New Delhi: Day 1 of play between India and England saw Umesh Yadav take a rather controversial catch to dismiss Joe Root.
In the process of taking the catch, Yadav grabbed and quickly tried to throw the ball in air as a mark of celebration. But he fumbled a little and the ball fell behind his back. On-field umpires had to refer the decision to third umpire who gave the decision in India's favour claiming that Yadav was in control of the ball before thowing it up in celerbation, which led to the fumble.
Here's the catch:-
The incident made people revind and reflect on to the 1999 World Cup match between Australia and South Africa where Herschelle Gibbs had a similar experience where he dropped the ball in the act of throwing it up in the air.
That decision, however, was ruled no-out by the third umpire.
Here's the video of that catch drop:-
On seeing Umesh Yadav's incident, Gibbs was quoted by mid-day, "Mine happened quicker than Yadav's".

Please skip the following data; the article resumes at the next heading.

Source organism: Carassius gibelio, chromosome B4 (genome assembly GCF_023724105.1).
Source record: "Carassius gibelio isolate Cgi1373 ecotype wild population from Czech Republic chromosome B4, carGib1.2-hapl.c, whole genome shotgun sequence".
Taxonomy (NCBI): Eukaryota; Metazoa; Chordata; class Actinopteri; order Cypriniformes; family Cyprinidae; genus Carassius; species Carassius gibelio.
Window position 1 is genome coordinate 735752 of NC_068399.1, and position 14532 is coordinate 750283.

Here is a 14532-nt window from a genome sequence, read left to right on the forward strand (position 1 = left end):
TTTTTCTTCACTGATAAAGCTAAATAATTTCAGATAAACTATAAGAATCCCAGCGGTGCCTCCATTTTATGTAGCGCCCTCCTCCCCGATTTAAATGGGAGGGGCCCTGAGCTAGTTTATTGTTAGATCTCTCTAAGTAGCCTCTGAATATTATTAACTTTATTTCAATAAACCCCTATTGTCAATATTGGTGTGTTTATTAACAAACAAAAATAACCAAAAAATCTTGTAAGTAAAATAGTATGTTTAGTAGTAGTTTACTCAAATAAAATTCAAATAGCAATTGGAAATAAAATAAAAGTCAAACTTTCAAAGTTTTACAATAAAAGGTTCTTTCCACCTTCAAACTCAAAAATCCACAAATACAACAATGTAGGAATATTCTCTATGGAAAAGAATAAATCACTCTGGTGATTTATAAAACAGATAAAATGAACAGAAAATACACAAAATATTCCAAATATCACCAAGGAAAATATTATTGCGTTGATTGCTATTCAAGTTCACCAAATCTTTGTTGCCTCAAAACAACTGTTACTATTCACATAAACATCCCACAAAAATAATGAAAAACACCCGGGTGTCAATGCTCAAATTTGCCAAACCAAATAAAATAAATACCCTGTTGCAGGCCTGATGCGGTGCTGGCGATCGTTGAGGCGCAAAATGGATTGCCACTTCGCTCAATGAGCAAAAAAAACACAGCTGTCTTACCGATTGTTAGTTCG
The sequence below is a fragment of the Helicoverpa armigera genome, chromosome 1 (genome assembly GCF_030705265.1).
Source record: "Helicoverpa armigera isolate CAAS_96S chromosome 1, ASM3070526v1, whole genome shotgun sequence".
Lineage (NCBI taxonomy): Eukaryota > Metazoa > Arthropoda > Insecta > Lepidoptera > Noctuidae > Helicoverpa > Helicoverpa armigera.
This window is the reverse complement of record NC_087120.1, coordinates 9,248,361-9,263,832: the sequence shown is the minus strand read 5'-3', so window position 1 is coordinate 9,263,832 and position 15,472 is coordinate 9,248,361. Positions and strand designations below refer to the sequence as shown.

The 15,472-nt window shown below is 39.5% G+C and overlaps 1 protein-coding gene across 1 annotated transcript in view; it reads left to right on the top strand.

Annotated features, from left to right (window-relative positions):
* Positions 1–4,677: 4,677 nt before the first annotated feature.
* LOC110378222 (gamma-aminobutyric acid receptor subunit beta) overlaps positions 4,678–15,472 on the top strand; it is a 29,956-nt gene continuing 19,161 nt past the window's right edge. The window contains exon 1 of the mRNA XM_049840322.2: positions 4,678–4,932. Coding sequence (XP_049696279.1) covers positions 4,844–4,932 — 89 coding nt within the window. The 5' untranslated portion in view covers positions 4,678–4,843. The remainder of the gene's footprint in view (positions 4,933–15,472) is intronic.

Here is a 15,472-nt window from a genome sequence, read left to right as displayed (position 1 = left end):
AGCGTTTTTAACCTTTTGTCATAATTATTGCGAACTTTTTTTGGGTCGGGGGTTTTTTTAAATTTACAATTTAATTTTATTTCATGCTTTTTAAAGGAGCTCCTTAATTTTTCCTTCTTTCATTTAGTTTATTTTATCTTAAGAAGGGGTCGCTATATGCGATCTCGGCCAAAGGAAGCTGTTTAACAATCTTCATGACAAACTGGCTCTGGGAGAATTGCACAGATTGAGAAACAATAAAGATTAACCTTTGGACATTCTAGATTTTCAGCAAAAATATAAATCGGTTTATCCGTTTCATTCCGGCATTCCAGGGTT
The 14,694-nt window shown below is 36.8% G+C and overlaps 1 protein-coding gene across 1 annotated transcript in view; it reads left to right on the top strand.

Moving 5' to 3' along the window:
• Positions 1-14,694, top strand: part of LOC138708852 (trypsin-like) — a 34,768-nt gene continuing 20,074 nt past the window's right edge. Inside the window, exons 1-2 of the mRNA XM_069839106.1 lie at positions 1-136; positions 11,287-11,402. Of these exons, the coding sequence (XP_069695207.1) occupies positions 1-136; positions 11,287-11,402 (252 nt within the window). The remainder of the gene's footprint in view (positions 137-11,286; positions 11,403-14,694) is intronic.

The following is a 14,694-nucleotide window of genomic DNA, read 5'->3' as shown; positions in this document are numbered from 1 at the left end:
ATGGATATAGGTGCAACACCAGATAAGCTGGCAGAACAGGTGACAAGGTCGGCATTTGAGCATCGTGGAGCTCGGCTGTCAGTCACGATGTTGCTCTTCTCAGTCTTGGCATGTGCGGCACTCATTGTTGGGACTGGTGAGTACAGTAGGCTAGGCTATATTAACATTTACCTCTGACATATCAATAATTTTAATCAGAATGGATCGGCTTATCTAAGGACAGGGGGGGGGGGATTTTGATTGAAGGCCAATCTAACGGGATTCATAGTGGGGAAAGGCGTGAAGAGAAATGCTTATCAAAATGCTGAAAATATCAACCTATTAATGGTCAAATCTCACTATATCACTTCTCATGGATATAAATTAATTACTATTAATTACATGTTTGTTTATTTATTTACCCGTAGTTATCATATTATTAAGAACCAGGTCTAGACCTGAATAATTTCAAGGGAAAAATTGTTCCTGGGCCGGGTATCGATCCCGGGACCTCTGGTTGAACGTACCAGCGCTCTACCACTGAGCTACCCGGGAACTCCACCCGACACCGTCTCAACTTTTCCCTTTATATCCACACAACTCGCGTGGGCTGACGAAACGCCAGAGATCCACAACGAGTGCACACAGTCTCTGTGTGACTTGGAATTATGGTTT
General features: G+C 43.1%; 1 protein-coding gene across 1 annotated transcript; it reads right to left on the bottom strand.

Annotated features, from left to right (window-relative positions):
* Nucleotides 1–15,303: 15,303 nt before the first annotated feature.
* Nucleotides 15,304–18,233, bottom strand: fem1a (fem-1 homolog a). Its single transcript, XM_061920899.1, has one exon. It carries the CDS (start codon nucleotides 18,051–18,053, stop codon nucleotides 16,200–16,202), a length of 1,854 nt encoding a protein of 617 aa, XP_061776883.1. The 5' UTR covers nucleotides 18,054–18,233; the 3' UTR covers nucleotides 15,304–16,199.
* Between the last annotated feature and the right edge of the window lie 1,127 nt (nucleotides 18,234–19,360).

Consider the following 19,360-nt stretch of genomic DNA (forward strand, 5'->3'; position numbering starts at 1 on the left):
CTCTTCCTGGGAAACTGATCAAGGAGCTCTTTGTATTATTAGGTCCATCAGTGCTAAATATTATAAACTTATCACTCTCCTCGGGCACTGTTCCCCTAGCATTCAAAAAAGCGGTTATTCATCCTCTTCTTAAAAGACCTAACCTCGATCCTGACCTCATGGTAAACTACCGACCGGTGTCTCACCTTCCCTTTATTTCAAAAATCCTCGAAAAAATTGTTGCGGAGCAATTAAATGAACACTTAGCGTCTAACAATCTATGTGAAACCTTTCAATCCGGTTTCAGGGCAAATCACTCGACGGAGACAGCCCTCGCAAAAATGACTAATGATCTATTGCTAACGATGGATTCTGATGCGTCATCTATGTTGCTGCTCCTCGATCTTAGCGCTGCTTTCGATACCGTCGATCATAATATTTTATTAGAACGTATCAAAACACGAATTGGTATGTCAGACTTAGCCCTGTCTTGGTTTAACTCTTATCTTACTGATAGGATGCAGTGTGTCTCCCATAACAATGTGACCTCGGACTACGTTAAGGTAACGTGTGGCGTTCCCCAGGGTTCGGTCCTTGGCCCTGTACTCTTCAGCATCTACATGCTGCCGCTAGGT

"There's not much difference between Yadav's and my catch, but he held on to the ball slightly longer than I did. He actually had control of the ball and threw it in the air whereas I wanted to throw it up but dropped it. Mine eventuated in a not out, but Yadav's catch was valid. The umpires got it right both times."
However, this is how the rule changed from pre-2000 to post-2000 period.
"The act of making the catch shall start from the time when a fielder first handles the ball and shall end when a fielder obtains complete control both over the ball and over his own movement."
This rule changed in the year 2000, before which, the following rule was followed:-
"The act of making the catch shall start from the time when the fieldsman first handles the ball and shall end when he both retains complete control over the further disposal of the ball and remains within the field of play."
It can be said that if Umesh Yadav's catch was taken in pre-2000 era, that batsman would not have been given out.